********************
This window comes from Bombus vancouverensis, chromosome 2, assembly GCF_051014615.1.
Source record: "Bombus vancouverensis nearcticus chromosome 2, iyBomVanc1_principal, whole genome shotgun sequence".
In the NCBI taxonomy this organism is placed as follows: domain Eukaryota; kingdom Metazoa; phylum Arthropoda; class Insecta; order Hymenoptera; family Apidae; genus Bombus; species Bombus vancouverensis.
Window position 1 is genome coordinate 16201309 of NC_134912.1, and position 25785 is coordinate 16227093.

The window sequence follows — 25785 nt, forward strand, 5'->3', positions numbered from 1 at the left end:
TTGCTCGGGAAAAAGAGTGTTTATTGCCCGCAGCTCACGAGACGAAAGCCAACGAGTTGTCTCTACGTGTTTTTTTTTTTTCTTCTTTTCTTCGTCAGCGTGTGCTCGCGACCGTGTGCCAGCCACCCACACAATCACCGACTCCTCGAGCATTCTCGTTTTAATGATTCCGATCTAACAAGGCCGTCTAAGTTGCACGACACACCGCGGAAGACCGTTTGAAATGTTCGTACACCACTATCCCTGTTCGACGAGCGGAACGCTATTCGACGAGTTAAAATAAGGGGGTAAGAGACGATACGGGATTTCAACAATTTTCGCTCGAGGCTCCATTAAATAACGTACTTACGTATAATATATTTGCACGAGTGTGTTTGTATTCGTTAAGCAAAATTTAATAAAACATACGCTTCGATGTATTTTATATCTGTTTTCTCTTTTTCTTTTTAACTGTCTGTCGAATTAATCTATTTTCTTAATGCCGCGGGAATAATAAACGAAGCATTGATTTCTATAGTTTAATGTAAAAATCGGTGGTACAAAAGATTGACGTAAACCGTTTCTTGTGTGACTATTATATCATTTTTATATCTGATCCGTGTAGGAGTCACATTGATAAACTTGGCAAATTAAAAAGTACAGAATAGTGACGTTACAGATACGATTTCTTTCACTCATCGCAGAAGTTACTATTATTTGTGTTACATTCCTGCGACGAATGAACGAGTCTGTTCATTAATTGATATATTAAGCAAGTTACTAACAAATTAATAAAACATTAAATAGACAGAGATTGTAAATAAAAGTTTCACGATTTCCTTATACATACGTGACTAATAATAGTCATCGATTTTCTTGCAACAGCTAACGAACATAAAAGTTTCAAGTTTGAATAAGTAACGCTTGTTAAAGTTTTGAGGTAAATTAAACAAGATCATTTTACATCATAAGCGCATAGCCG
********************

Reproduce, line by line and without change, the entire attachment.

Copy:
This window comes from Bombus vancouverensis, chromosome 2, assembly GCF_051014615.1.
Source record: "Bombus vancouverensis nearcticus chromosome 2, iyBomVanc1_principal, whole genome shotgun sequence".
In the NCBI taxonomy this organism is placed as follows: domain Eukaryota; kingdom Metazoa; phylum Arthropoda; class Insecta; order Hymenoptera; family Apidae; genus Bombus; species Bombus vancouverensis.
Window position 1 is genome coordinate 16201309 of NC_134912.1, and position 25785 is coordinate 16227093.

The window sequence follows — 25785 nt, forward strand, 5'->3', positions numbered from 1 at the left end:
TTGCTCGGGAAAAAGAGTGTTTATTGCCCGCAGCTCACGAGACGAAAGCCAACGAGTTGTCTCTACGTGTTTTTTTTTTTTCTTCTTTTCTTCGTCAGCGTGTGCTCGCGACCGTGTGCCAGCCACCCACACAATCACCGACTCCTCGAGCATTCTCGTTTTAATGATTCCGATCTAACAAGGCCGTCTAAGTTGCACGACACACCGCGGAAGACCGTTTGAAATGTTCGTACACCACTATCCCTGTTCGACGAGCGGAACGCTATTCGACGAGTTAAAATAAGGGGGTAAGAGACGATACGGGATTTCAACAATTTTCGCTCGAGGCTCCATTAAATAACGTACTTACGTATAATATATTTGCACGAGTGTGTTTGTATTCGTTAAGCAAAATTTAATAAAACATACGCTTCGATGTATTTTATATCTGTTTTCTCTTTTTCTTTTTAACTGTCTGTCGAATTAATCTATTTTCTTAATGCCGCGGGAATAATAAACGAAGCATTGATTTCTATAGTTTAATGTAAAAATCGGTGGTACAAAAGATTGACGTAAACCGTTTCTTGTGTGACTATTATATCATTTTTATATCTGATCCGTGTAGGAGTCACATTGATAAACTTGGCAAATTAAAAAGTACAGAATAGTGACGTTACAGATACGATTTCTTTCACTCATCGCAGAAGTTACTATTATTTGTGTTACATTCCTGCGACGAATGAACGAGTCTGTTCATTAATTGATATATTAAGCAAGTTACTAACAAATTAATAAAACATTAAATAGACAGAGATTGTAAATAAAAGTTTCACGATTTCCTTATACATACGTGACTAATAATAGTCATCGATTTTCTTGCAACAGCTAACGAACATAAAAGTTTCAAGTTTGAATAAGTAACGCTTGTTAAAGTTTTGAGGTAAATTAAACAAGATCATTTTACATCATAAGCGCATAGCCG